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AMA Advances Initiative to Create the Medical School of the Future

SCOTTSDALE, Ariz. - As part of its ongoing effort to develop bold, innovative ways to improve physician training that can be implemented in other medical schools, the American Medical Association (AMA) is expanding upon its work to ensure future physicians are prepared to care for patients in the rapidly changing health care landscape. The AMA, along with Mayo Clinic School of Medicine, convened its 32 school Accelerating Change in Medical Education Consortium in Scottsdale, Ariz. this week to further the innovative efforts underway to reshape medical education across the country.

The inaugural class of medical students at Mayo Clinic School of Medicine's new Scottsdale campus will soon enter a new era of medical school thanks in part to the innovative curriculum models being developed by the AMA's Accelerating Change in Medical Education Consortium. As part of the grant it received in 2013 to work with the Consortium, Mayo created a new four-year longitudinal course with health system leaders to prepare students to practice within and lead patient-centered, community-oriented collaborative care teams to deliver high-value care. Medical students at its Rochester, Minn. campus are currently among the first in the nation to be studying high-value care--and students at its Scottsdale campus will soon begin classes--including the new Science of Health Care Delivery curriculum.

"Over the past three years, the AMA has been working with some of the nation's leading medical schools to create the medical school of the future--incorporating the newest technologies, health care reforms and scientific discoveries that continue to alter what physicians need to know to practice in the modern health care system," said Susan E. Skochelak, M.D., M.P.H., AMA Group Vice President for Medical Education. "We believe that the work we're doing together with these 32 medical schools to spread these innovations throughout all medical schools will directly impact the way that health care will soon be delivered to patients in Arizona and nationwide."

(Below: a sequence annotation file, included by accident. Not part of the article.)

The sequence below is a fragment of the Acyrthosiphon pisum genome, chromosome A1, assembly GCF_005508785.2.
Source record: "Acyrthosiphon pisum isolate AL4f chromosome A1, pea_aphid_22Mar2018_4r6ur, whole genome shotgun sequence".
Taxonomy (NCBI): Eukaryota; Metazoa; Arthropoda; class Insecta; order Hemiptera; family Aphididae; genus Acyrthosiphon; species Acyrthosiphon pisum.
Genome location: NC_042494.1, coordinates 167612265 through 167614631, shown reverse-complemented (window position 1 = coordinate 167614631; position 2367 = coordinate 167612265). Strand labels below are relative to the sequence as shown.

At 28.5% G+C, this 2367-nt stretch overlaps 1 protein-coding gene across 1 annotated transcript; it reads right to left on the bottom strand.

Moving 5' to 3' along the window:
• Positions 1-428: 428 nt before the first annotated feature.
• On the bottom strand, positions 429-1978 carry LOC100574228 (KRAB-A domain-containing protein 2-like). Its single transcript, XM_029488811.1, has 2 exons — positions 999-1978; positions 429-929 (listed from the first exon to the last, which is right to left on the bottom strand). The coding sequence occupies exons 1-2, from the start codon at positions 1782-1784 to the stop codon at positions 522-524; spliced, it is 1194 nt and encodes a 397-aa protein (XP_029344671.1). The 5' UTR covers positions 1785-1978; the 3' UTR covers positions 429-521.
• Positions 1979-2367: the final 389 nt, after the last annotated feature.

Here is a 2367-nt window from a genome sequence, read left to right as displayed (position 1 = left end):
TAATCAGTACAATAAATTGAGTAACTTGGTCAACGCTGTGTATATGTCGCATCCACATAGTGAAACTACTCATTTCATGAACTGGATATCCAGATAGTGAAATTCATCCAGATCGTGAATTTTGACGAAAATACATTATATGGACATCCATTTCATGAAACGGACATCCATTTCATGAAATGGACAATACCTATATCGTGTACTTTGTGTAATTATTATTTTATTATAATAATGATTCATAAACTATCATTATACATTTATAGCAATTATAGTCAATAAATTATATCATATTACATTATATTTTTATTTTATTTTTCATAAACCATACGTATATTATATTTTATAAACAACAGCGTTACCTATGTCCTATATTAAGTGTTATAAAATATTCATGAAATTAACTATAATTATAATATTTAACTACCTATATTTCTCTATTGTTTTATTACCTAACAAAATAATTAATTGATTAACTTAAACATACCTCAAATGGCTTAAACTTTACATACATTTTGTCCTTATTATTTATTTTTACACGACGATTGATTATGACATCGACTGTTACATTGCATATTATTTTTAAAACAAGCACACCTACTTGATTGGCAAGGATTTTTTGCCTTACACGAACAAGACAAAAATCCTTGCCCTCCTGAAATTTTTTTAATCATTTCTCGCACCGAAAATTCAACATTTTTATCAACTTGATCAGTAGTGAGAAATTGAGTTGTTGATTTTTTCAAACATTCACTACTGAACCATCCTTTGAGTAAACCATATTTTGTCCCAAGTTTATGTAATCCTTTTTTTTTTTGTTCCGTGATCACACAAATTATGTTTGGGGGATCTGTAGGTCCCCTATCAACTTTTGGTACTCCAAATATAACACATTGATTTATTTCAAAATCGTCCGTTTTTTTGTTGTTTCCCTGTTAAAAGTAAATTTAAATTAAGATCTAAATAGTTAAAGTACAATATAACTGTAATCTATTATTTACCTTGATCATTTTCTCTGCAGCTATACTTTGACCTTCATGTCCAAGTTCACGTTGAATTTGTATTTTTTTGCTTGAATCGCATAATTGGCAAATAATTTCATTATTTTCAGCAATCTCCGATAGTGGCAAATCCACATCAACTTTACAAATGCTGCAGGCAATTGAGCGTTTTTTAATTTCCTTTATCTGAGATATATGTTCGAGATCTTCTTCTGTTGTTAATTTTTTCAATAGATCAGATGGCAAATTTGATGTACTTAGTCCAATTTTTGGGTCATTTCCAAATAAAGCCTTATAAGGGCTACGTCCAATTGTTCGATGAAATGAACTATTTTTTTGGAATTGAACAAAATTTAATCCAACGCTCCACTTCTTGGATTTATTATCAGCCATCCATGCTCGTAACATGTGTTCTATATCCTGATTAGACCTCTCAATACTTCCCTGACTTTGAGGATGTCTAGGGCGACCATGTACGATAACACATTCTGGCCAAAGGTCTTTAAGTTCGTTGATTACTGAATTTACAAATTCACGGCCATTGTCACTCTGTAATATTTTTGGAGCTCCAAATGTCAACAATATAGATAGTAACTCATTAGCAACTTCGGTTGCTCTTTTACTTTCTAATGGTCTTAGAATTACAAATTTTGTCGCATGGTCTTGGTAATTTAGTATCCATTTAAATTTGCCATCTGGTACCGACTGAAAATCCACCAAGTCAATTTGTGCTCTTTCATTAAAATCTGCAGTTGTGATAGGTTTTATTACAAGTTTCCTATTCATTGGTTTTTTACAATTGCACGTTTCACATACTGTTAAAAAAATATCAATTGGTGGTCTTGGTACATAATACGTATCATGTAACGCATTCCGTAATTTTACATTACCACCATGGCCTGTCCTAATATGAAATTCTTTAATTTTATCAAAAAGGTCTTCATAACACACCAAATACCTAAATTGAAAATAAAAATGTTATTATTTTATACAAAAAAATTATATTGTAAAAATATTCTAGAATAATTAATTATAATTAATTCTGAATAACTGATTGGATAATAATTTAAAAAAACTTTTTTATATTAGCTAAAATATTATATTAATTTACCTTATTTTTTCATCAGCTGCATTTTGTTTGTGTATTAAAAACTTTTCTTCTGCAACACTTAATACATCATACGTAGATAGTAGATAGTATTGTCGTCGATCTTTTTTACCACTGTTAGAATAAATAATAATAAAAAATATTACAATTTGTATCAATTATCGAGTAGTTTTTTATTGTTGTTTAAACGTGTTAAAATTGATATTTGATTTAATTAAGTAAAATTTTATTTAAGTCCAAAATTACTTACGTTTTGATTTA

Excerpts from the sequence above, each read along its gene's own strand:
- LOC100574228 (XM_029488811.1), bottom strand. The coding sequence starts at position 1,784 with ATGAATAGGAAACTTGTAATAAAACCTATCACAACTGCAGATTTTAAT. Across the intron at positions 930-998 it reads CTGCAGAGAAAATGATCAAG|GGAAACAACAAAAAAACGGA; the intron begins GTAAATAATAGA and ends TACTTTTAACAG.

In addition to developing its new curriculum, Mayo worked with the Consortium to write a textbook to help physicians navigate the changing landscape of modern health systems, especially as the nation's health care system moves toward value-based care. The new "Health Systems Science" textbook was released last fall and is being used by medical schools across the country to ensure that future physicians learn how to deliver care that meets the needs of patients in modern health systems.

"Transforming medical education in our country is critical if we want future patients to receive the highest value and quality of care," says Michele Halyard, M.D., Mayo Clinic School of Medicine - Arizona Campus Dean. "Our work with the AMA Consortium brings the brightest minds together from medical schools around the country to build innovative solutions that can then be disseminated broadly to change medical education for the better."

Mayo Clinic School of Medicine is one of two Arizona-based medical schools that received an AMA grant to join the Consortium and develop an innovative curriculum that can be shared and implemented in medical schools across the country. Based in Mesa, Ariz, AT Still University School of Osteopathic Medicine received a grant in 2015 for pioneering a total-immersion-training model that embeds students in 12 urban and rural community health centers during their second, third and fourth years of medical school. This is an important innovation given that the majority of medical students still receive their training in hospital settings despite the fact that the majority of patients are now being cared for in out-patient settings to treat chronic conditions. Leaders from AT Still presented their new curriculum initiative during this week's Consortium meeting and furthered plans to disseminate it in other medical schools.

The AMA launched its Accelerating Change in Medical Education initiative in 2013--providing $11 million in grants to fund major innovations at 11 of the nation's medical schools, including Mayo Clinic School of Medicine. Together, these schools formed a Consortium that shares best practices with a goal of widely disseminating the new and innovative curricula being developed. The AMA expanded its Consortium in 2015 with grants to an additional 21 schools to develop new curricula that better align undergraduate medical education with the modern health care system. These innovative models are already supporting training for an estimated 19,000 medical students who will one day care for 33 million patients each year--including an estimated 660 medical students in Arizona who will one day care for 1.1 million patients each year.

The AMA will continue its efforts to accelerate change in medical education to ensure future physicians are equipped to quickly adapt to the changing health care landscape and provide value-based care as soon as they enter practice.



 
 
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